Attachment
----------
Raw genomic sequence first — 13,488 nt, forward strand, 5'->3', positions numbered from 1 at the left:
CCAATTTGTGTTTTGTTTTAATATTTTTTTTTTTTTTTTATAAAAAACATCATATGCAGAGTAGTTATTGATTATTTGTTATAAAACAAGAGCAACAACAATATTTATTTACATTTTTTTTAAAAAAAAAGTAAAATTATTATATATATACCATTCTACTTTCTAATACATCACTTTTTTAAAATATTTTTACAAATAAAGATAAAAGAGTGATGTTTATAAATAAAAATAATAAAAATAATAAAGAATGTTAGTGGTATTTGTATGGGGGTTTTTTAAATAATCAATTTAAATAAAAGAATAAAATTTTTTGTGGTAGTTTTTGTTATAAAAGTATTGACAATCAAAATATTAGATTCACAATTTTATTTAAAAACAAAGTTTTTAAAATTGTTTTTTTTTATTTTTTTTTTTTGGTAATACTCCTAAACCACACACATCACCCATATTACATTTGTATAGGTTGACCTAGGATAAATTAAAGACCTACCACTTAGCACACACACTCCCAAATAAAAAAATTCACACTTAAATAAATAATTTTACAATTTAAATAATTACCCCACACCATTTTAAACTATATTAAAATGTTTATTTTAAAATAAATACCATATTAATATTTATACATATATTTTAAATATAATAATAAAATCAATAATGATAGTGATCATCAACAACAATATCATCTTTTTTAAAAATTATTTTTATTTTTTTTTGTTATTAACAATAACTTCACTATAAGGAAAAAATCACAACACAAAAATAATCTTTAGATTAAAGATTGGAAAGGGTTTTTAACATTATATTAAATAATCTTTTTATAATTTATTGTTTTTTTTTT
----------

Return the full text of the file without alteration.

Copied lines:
Raw genomic sequence first — 13,488 nt, forward strand, 5'->3', positions numbered from 1 at the left:
CCAATTTGTGTTTTGTTTTAATATTTTTTTTTTTTTTTTATAAAAAACATCATATGCAGAGTAGTTATTGATTATTTGTTATAAAACAAGAGCAACAACAATATTTATTTACATTTTTTTTAAAAAAAAAGTAAAATTATTATATATATACCATTCTACTTTCTAATACATCACTTTTTTAAAATATTTTTACAAATAAAGATAAAAGAGTGATGTTTATAAATAAAAATAATAAAAATAATAAAGAATGTTAGTGGTATTTGTATGGGGGTTTTTTAAATAATCAATTTAAATAAAAGAATAAAATTTTTTGTGGTAGTTTTTGTTATAAAAGTATTGACAATCAAAATATTAGATTCACAATTTTATTTAAAAACAAAGTTTTTAAAATTGTTTTTTTTTATTTTTTTTTTTTGGTAATACTCCTAAACCACACACATCACCCATATTACATTTGTATAGGTTGACCTAGGATAAATTAAAGACCTACCACTTAGCACACACACTCCCAAATAAAAAAATTCACACTTAAATAAATAATTTTACAATTTAAATAATTACCCCACACCATTTTAAACTATATTAAAATGTTTATTTTAAAATAAATACCATATTAATATTTATACATATATTTTAAATATAATAATAAAATCAATAATGATAGTGATCATCAACAACAATATCATCTTTTTTAAAAATTATTTTTATTTTTTTTTGTTATTAACAATAACTTCACTATAAGGAAAAAATCACAACACAAAAATAATCTTTAGATTAAAGATTGGAAAGGGTTTTTAACATTATATTAAATAATCTTTTTATAATTTATTGTTTTTTTTTT